certainly says enough to give some of us, myself included, bad consciences. He does though show a way of intellectual honesty combined with decent public spiritedness which can be followed, if we are prepared to pay the price of not escaping into easy material conditions and tricky positions. Immediately after reading this book I read the most recent number of a leading literary review and felt extraordinarily depressed.
Unsigned notice, Times Literary Supplement
4 December 1953, p. 771
The second posthumous collection of George Orwell’s critical essays contains seven articles written for ‘little magazines’ during or after the war, together with extracts from The Road to Wigan Pier, Inside the Whale and The Lion and the Unicorn. The selection thus made has the merit of tracing several threads in Orwell’s writing, although it is a pity that such a characteristically perverse and brilliant book as The Road to Wigan Pier is apparently to remain out of print.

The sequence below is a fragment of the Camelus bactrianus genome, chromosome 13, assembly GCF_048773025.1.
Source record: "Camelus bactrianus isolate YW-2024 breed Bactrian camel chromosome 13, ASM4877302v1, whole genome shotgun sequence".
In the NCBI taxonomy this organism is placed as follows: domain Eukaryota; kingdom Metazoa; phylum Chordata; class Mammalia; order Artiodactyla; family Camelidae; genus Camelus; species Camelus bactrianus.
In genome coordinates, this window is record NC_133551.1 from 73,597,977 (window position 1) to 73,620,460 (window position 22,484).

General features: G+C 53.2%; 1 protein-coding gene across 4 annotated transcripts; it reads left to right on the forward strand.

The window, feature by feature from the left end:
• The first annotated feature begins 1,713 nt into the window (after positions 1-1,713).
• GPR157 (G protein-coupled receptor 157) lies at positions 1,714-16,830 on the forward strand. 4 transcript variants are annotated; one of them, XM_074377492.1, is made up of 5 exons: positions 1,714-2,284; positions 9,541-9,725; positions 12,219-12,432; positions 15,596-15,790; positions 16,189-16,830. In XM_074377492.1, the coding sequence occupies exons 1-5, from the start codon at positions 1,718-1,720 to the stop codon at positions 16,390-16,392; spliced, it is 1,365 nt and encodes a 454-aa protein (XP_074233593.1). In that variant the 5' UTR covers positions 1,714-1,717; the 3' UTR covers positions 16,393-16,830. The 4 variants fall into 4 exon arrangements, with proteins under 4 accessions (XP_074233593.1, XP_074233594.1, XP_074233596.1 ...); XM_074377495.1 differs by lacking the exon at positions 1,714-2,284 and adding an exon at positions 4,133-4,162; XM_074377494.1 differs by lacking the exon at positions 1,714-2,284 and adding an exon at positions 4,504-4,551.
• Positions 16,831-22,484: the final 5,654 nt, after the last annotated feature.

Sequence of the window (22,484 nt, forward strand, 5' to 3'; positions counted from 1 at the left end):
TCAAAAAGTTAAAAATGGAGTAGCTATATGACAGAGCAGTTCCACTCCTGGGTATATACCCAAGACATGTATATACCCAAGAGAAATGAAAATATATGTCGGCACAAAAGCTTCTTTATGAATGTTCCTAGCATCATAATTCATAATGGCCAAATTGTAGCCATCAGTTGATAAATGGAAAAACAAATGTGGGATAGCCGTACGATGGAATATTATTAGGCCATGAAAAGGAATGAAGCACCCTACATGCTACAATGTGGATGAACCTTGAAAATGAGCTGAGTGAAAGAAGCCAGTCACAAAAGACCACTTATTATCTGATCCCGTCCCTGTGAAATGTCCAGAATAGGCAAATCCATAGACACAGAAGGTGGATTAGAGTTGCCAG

The various talents revealed here are perhaps not thus blended together in any single one of Orwell’s books. First, and most obvious, is his wonderful capacity for descriptive writing, shown particularly in the extracts from The Road to Wigan Pier; this was grounded in his almost poetic sensitivity to ugly landscapes:
The canal path was a mixture of cinders and frozen mud, criss-crossed by the imprints of innumerable clogs, and all round, as far as the slag-heaps in the distance, stretched the ‘flashes’—pools of stagnant water that has seeped into the hollows caused by the subsidence of ancient pits. It was horribly cold. The ‘flashes’ were covered with ice the colour of raw umber, the bargemen were muffled to the eyes in sacks, the lock gates wore beards of ice. It seemed a world from which vegetation had been banished; nothing existed except smoke, shale, ice, mud, ashes and foul water.